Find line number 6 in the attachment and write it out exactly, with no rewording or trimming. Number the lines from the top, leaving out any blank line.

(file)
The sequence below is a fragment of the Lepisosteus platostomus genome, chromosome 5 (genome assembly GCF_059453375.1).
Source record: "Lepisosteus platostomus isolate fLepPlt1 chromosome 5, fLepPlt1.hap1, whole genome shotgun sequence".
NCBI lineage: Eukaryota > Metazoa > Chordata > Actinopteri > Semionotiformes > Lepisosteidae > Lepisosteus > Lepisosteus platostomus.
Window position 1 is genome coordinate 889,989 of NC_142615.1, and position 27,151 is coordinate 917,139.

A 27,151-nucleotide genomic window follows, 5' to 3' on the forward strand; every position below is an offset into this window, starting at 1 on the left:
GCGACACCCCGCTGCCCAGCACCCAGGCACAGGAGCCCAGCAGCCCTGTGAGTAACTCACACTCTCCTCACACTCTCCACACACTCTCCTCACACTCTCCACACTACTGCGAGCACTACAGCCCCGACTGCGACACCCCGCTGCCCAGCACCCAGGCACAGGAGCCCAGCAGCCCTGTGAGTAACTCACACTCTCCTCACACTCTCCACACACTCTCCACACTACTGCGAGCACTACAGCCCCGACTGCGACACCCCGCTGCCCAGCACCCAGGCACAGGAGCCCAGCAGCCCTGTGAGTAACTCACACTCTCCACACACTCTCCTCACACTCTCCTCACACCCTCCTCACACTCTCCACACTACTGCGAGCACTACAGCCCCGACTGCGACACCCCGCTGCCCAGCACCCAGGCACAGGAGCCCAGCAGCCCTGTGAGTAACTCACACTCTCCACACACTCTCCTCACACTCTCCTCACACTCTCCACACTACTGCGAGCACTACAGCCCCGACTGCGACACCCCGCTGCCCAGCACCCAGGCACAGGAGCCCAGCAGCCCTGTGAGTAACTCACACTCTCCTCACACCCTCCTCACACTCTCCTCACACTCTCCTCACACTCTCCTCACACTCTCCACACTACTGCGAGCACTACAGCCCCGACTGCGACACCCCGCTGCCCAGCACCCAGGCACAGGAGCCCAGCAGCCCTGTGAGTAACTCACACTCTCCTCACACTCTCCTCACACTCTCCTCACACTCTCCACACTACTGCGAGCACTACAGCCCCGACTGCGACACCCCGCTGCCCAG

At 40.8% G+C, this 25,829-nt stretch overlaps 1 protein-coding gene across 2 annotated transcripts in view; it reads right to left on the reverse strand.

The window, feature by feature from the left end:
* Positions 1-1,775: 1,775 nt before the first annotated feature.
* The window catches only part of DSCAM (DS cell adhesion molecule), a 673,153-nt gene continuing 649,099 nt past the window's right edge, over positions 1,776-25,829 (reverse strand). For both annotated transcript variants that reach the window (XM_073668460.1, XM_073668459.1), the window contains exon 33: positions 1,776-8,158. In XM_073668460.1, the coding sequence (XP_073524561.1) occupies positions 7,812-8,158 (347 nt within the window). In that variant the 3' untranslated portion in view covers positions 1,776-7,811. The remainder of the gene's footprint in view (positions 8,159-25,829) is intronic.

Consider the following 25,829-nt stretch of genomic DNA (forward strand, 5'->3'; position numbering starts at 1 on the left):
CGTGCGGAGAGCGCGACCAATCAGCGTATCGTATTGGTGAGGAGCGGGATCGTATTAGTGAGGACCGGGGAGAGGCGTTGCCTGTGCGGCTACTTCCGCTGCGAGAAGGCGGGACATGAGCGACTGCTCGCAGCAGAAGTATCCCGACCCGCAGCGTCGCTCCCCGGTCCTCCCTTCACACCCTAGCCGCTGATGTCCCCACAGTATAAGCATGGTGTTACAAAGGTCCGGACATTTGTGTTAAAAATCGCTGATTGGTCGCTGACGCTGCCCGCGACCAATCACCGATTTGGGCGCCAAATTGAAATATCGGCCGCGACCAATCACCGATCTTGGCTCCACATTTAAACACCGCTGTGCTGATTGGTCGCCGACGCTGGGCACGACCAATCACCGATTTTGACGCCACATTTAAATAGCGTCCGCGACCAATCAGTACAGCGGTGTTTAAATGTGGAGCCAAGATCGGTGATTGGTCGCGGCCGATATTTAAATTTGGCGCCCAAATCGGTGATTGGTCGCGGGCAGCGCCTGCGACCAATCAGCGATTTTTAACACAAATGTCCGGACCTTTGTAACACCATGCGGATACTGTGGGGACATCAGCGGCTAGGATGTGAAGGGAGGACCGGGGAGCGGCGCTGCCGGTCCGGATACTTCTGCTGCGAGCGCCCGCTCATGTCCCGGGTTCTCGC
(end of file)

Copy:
GCGACACCCCGCTGCCCAGCACCCAGGCACAGGAGCCCAGCAGCCCTGTGAGTAACTCACACTCTCCTCACACTCTCCACACACTCTCCTCACACTCTCCACACTACTGCGAGCACTACAGCCCCGACTGCGACACCCCGCTGCCCAGCACCCAGGCACAGGAGCCCAGCAGCCCTGTGAGTAACTCACACTCTCCTCACACTCTCCACACACTCTCCACACTACTGCGAGCACTACAGCCCCGACTGCGACACCCCGCTGCCCAGCACCCAGGCACAGGAGCCCAGCAGCCCTGTGAGTAACTCACACTCTCCACACACTCTCCTCACACTCTCCTCACACCCTCCTCACACTCTCCACACTACTGCGAGCACTACAGCCCCGACTGCGACACCCCGCTGCCCAGCACCCAGGCACAGGAGCCCAGCAGCCCTGTGAGTAACTCACACTCTCCACACACTCTCCTCACACTCTCCTCACACTCTCCACACTACTGCGAGCACTACAGCCCCGACTGCGACACCCCGCTGCCCAGCACCCAGGCACAGGAGCCCAGCAGCCCTGTGAGTAACTCACACTCTCCTCACACCCTCCTCACACTCTCCTCACACTCTCCTCACACTCTCCTCACACTCTCCACACTACTGCGAGCACTACAGCCCCGACTGCGACACCCCGCTGCCCAGCACCCAGGCACAGGAGCCCAGCAGCCCTGTGAGTAACTCACACTCTCCTCACACTCTCCTCACACTCTCCTCACACTCTCCACACTACTGCGAGCACTACAGCCCCGACTGCGACACCCCGCTGCCCAG